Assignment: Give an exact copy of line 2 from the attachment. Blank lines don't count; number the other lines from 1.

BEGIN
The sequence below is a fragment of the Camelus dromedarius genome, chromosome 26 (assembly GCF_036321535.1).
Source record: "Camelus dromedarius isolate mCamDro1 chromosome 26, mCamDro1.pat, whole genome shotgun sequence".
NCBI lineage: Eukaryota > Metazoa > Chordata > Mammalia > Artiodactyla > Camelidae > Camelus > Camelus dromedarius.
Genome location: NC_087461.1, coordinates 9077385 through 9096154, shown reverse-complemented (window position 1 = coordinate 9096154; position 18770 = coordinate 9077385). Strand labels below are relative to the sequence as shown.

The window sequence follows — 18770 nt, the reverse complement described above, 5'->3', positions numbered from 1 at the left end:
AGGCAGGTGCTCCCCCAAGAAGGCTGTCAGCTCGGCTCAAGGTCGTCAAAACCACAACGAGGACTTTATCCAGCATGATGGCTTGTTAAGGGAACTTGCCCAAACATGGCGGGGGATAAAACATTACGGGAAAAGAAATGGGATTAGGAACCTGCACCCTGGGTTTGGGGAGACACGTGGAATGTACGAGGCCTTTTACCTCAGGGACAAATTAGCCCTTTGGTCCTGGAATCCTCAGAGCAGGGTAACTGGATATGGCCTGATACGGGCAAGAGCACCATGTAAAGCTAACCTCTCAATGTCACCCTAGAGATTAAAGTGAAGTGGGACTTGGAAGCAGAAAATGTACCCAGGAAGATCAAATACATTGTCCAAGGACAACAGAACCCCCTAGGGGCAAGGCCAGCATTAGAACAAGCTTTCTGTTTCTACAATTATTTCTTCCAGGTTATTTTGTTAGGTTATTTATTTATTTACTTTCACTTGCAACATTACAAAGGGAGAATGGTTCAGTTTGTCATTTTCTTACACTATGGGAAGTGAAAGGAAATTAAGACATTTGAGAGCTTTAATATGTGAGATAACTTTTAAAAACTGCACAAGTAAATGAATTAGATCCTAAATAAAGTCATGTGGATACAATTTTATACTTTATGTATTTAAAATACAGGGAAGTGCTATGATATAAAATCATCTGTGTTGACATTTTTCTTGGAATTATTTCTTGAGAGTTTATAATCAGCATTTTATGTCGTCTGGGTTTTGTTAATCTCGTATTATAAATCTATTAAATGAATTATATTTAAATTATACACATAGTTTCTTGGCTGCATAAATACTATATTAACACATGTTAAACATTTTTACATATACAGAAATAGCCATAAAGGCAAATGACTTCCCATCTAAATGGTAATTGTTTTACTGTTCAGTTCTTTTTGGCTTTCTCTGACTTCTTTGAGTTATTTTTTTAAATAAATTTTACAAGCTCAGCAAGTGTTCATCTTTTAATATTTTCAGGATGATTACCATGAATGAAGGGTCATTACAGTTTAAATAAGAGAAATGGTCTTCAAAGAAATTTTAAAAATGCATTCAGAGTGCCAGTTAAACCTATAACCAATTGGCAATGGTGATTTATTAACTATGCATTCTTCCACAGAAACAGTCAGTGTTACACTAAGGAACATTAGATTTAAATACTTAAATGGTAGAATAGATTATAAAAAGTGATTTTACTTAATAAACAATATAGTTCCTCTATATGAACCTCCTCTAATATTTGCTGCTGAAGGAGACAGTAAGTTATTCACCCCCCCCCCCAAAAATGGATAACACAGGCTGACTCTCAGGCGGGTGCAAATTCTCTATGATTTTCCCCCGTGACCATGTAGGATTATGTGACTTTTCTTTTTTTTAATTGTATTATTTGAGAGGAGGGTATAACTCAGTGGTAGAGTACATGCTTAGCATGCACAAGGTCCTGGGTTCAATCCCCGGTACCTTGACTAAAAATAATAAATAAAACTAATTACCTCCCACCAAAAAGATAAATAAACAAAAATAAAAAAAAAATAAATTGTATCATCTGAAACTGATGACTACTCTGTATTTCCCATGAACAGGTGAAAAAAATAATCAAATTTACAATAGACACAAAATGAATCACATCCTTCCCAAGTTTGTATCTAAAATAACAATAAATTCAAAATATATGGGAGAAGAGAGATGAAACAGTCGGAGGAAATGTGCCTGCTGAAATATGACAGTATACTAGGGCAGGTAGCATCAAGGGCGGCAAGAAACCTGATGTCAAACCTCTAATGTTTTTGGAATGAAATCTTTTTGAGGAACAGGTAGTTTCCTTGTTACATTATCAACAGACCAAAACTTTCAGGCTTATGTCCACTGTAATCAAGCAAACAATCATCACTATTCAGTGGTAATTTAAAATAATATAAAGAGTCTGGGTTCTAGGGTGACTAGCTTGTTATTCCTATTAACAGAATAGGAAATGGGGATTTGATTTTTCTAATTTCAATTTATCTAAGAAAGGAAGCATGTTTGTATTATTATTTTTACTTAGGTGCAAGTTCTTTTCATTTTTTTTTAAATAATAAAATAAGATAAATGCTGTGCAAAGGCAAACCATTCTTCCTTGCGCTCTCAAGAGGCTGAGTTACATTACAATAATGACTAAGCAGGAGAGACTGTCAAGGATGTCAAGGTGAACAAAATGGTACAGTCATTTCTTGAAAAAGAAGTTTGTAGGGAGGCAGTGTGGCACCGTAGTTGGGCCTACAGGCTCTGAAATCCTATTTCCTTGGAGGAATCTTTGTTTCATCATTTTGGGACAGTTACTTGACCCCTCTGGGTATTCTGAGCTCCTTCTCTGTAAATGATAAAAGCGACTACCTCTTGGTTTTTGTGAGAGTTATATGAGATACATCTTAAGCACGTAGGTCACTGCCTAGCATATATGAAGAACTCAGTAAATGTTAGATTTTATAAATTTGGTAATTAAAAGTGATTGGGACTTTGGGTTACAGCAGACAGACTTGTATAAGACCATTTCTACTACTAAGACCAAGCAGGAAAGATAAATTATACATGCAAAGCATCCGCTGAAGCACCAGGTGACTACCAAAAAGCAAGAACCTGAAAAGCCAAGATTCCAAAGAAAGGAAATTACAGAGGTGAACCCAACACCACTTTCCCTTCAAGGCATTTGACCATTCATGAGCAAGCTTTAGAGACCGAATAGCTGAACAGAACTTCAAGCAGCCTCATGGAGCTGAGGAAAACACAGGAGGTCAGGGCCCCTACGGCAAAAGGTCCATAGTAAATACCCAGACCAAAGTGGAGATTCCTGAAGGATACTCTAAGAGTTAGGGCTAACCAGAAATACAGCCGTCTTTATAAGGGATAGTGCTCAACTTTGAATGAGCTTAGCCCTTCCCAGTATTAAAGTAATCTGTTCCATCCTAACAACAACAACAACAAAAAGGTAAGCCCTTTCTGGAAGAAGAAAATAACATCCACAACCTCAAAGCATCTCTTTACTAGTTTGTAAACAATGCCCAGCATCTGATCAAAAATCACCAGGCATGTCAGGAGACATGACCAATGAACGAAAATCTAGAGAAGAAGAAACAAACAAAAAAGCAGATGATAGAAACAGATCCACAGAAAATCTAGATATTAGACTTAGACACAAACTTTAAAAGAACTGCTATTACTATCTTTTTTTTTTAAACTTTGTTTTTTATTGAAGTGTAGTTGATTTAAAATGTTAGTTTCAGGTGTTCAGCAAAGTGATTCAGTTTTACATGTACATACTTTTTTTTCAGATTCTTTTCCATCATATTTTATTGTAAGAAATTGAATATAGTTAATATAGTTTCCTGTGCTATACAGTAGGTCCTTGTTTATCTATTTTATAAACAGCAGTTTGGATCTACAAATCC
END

Source record: "Camelus dromedarius isolate mCamDro1 chromosome 26, mCamDro1.pat, whole genome shotgun sequence".